The thesis maintained by Hardt and Negri is that this form of labor cannot be controlled or exploited as was done with earlier industrial labor, for it requires the free deployment of creative subjectivities and the spontaneous cooperation of workers beyond national borders. Immaterial labor is already situated beyond capitalism, since it has the capacity to realize its own value [or valorize itself: se valoriser lui-même] without being purchased by Capital, which amounts to saying that living labor can in the end create value without Capital’s intervention: “What distinguishes immaterial labor is the fact that its products are themselves in many respects immediately social and common” (M., 141). In immaterial labor, surplus labor extracted from labor power is hard to translate into surplus value, and tends on the contrary to present itself as a “revolutionary excess.” Decentralized and deterritorialized, but also cooperative and creative of shared value, immaterial labor develops by means of horizontal connections which tend to escape the Empire’s vertical control. It is in all this that its liberatory potential resides. Hardt and Negri conclude firstly that immaterial labor also involves freedom of thought, which is bold to say the least,[iv] but above all that it must be admitted that henceforward the deployment of Capital’s guardianship across new forms of activity is also what creates the possibility of escaping from it. As Thomas Coutrot writes, “Its organization in collaborative networks allows the multitude not only to retake control of social production from Capital, but to seize control of society and radically democratize it in spite of the Empire.”[v] Biopower thus comes down to the biopower of subjects, a power itself also bioproductive.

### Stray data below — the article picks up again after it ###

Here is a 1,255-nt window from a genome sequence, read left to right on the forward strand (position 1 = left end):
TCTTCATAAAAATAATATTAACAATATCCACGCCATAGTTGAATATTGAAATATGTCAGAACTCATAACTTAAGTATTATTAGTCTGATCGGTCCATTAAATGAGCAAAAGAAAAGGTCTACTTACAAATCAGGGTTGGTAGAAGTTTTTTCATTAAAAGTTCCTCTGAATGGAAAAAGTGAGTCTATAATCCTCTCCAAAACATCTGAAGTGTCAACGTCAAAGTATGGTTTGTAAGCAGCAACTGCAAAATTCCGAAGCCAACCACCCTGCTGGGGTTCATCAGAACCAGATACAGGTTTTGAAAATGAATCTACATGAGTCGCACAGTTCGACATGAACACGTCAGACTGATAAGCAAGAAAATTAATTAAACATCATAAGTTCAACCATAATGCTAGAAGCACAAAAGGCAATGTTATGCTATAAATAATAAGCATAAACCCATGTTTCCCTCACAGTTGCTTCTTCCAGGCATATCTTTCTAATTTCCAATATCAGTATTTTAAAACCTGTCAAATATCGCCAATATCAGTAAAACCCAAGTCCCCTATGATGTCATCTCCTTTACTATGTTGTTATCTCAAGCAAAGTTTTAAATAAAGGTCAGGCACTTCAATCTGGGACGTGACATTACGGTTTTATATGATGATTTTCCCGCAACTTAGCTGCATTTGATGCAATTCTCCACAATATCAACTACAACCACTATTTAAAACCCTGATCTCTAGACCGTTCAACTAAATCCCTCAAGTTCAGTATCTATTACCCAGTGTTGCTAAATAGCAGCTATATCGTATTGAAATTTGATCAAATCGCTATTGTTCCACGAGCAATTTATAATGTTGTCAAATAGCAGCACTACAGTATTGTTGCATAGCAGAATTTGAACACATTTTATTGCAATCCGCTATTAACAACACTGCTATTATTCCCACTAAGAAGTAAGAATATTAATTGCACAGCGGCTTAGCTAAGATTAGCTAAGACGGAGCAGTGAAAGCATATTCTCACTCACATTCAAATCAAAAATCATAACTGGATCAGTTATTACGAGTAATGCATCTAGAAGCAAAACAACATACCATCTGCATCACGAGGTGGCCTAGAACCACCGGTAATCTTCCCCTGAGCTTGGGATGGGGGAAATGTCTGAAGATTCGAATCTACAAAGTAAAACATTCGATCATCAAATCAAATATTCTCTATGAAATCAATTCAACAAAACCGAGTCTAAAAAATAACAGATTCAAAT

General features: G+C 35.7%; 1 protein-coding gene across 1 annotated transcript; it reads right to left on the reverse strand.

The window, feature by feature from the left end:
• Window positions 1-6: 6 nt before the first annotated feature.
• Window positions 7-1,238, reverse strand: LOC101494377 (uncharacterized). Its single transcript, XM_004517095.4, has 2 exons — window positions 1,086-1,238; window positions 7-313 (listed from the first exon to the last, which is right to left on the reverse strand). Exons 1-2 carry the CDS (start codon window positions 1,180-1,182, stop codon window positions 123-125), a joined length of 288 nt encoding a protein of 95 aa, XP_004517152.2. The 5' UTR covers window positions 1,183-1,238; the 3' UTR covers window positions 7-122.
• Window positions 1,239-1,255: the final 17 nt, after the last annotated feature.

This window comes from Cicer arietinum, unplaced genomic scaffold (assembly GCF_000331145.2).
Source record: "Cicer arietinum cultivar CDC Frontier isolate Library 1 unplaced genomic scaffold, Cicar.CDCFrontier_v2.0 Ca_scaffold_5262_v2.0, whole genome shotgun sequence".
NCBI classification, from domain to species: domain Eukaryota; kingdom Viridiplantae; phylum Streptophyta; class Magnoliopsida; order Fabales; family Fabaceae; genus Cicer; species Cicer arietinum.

In such a context, exploitation by Capital is no longer a certain relation between the quantity of necessary labor and the quantity of surplus labor generative of surplus value, but is defined as “expropriation of what is in common” (M., 184). Now, as Perre Dardot observes,